As a child, Claude E. Shannon built a telegraph from his house to a friend’s using barbed wire fencing. “I just wondered how things were put together,” he once said.
After graduating from the University of Michigan in 1936, Shannon got a job at MIT, where he spearheaded a research project that catapulted the world into the information age.
In those days, the “differential analyzer,” which operated on gears and motors, was the most advanced in computing technology.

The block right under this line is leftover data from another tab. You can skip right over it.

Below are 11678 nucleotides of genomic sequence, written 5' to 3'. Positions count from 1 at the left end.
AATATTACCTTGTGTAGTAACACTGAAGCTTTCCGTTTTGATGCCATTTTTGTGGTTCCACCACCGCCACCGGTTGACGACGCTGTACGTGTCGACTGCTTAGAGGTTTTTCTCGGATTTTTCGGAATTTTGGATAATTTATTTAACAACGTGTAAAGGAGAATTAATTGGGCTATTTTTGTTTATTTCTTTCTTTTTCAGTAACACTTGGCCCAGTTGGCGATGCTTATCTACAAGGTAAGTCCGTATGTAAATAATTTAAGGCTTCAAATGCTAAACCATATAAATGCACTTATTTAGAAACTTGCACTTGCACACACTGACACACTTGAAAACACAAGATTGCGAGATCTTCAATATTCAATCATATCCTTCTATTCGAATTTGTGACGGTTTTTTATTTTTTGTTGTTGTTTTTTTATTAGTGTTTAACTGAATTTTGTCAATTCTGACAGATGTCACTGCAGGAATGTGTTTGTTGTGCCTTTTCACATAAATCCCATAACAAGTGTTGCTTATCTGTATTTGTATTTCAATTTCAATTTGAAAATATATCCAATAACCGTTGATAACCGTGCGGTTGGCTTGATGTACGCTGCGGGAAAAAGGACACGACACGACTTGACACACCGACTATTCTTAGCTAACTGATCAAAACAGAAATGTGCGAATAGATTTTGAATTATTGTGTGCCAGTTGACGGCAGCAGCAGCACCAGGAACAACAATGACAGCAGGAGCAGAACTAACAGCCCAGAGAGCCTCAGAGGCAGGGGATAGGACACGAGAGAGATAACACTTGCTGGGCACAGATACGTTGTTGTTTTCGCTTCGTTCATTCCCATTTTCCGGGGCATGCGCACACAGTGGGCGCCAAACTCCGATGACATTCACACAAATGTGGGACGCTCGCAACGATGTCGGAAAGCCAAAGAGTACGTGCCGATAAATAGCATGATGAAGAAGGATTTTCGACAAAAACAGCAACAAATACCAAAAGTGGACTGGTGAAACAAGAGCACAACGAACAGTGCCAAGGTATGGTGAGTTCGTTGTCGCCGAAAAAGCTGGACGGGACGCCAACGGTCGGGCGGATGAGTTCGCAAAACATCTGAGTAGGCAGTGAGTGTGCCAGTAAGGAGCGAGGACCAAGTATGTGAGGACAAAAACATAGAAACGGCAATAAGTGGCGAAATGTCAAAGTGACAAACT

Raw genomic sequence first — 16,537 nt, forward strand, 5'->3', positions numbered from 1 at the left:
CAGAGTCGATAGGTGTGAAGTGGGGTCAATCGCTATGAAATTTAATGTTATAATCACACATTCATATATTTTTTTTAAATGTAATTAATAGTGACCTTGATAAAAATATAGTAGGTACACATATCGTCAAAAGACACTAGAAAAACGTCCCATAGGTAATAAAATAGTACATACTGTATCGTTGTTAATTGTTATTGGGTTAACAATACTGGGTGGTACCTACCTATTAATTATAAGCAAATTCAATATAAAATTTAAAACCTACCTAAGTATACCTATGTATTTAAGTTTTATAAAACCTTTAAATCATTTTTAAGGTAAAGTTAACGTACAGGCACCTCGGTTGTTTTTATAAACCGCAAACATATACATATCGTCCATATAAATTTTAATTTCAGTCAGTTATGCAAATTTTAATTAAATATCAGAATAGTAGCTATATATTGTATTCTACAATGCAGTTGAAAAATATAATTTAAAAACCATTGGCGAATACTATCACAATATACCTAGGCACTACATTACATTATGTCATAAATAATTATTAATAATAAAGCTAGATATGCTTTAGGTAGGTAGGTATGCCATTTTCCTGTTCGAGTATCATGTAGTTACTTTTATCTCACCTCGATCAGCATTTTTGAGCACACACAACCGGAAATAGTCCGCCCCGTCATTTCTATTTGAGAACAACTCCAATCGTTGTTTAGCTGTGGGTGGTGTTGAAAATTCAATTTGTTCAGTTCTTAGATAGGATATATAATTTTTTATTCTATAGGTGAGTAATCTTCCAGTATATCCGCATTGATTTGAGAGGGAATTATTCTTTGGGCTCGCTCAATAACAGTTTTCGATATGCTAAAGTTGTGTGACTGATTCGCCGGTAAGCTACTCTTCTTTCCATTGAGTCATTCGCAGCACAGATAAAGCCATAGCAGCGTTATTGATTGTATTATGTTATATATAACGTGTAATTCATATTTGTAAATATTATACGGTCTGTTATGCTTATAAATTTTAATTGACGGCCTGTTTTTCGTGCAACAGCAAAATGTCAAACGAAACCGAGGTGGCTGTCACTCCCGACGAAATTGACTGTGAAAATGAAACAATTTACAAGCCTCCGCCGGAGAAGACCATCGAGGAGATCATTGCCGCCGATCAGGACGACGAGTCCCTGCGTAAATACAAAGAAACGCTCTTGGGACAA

It took a whole week to solve a single problem.
Ahead of his time, Shannon envisioned a computer powered by electrical circuits guided by Boolean algebra, assigning the value of 1 to circuits turned on and 0 to circuits turned off.
Today, the building blocks of digital circuits, called “logic gates,” operate on this concept, making everything we do online – from the emails we send to the videos we watch – a bunch of 1s and 0s strung together.